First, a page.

Now,  almost all these advantages disappeared and the assets are not ours anymore. 

3) We, the Greek people 

Before the rescue plan, we were normal europeans. We had a home, food, medicine and … a country .

Now, the majority of the population live below the poverty line, and a lot of people are in danger of losing their freedom because they can’t pay taxes and fees anymore. Day by day, more and more persons no longer have access to food, shelter, medicine and medical care, schools and hospitals are closing, parents are forced to leave their children in various institutions as they can no longer afford to care for them,  long forgotten diseases have reappeared,  the centre of Athens is now a ghetto and all big cities are swarming with homeless people. There is a reign of terror over society, the dignity of the Greek nation has been smashed to pieces and the whole country is suffering from depression.

About 600 000 people has already migrated from Greece, a lot have committed suicide and others die because they lack access to health care, food, etc.

WHO:  Suicide rates (per 100,000), by gender, Greece, 1960-2009. …

Note:  in whole 2009 we had a total of 391 suicides. In 2012, in a single semester with a smaller population, we had 1300!  See the full article in greek Αυτοκτονίες 1960-2009 και σήμερα. Επίσημα στοιχεία

So, as you see, they are also near to solve the problem named … greeks. 

Related post and evidence:

– The greek dictatorship / La dictature grecque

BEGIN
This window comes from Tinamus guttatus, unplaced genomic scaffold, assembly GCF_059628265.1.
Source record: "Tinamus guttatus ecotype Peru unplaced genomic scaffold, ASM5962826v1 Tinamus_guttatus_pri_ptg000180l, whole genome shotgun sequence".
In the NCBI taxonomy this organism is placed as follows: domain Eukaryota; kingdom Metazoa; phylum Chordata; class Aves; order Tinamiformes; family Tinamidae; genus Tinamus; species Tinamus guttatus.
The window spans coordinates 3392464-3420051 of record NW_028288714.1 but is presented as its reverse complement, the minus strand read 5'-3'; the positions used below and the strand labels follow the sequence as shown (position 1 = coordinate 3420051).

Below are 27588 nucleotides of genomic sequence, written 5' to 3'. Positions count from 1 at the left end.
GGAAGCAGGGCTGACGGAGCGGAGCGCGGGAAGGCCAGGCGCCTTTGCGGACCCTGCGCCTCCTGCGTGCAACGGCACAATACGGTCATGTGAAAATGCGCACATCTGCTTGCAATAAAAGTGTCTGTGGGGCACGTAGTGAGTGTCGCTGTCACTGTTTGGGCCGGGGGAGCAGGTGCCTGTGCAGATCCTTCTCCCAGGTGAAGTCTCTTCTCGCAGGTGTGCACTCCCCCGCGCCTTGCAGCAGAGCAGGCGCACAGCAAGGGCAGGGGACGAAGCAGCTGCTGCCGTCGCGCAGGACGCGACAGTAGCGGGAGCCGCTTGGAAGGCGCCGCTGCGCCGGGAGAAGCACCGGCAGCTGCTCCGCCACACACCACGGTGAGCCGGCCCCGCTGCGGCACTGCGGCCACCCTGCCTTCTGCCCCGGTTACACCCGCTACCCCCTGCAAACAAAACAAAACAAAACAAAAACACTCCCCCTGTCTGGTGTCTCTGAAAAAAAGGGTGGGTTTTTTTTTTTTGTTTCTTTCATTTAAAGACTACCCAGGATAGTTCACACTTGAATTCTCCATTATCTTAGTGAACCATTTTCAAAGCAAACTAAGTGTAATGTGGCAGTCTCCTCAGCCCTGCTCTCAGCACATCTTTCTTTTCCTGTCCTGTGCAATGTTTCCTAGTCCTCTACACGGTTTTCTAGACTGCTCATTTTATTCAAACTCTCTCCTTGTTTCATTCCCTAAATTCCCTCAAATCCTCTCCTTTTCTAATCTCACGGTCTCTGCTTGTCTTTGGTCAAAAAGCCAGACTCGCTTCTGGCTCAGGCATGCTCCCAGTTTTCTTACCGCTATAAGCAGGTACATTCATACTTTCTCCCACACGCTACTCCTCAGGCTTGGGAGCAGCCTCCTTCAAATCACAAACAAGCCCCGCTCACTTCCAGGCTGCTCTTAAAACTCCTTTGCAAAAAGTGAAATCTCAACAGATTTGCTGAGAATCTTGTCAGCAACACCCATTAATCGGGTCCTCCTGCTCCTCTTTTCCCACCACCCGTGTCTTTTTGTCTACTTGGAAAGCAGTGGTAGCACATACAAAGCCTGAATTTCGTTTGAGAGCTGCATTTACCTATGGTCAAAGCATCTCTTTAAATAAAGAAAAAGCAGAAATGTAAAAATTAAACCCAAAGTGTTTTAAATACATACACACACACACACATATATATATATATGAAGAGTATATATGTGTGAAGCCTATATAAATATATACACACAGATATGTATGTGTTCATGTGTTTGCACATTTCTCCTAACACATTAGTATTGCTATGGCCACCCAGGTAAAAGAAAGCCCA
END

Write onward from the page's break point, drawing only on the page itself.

– The decoding of the Greek debt crisis

– Greek financial crisis: The full story

– Greece: at the edge of the abyss

– IBTimes: Greece to Lose another 195,000 Jobs in 2013 on Business Closures

– Daily Mail: Middle class parents in Greece are dumping their children in orphanages so they won’t starve

– To the Prosecutor of ICC: Save Greece! Save the cradle of western civilization 

[ In Greece there are hundred of indictments of high treason against the greek government but because justice are not working, we are speaking already about crimes against humanity . For this reason we was obliged to demand help from the ICC ]

Greece Debt Clock :: The National Debt of Greece

http://www.nationaldebtclocks.org/debtclock/greece

   National Debt of Greece on January 10, 2013

321,873,480,493 €

Source: Greek Government Data

Comment: Includes the 34bn Euro EU/IMF loan (£27bn / $44bn) in December 2012. Excludes 14.8bn to be given in 2013

The Figures

Interest per year: 43,351,485,952€

Population: 11,309,885

GDP: 200,067,764,068€
Interest per second: 1,375€
Citizen’s Share: 28,459€

Debt as % of GDP: 160.88%  source https://justiceforgreece.wordpress.com/2013/01/10/το-σύνδρομο-νταχάου-της-ελληνικής-κοι/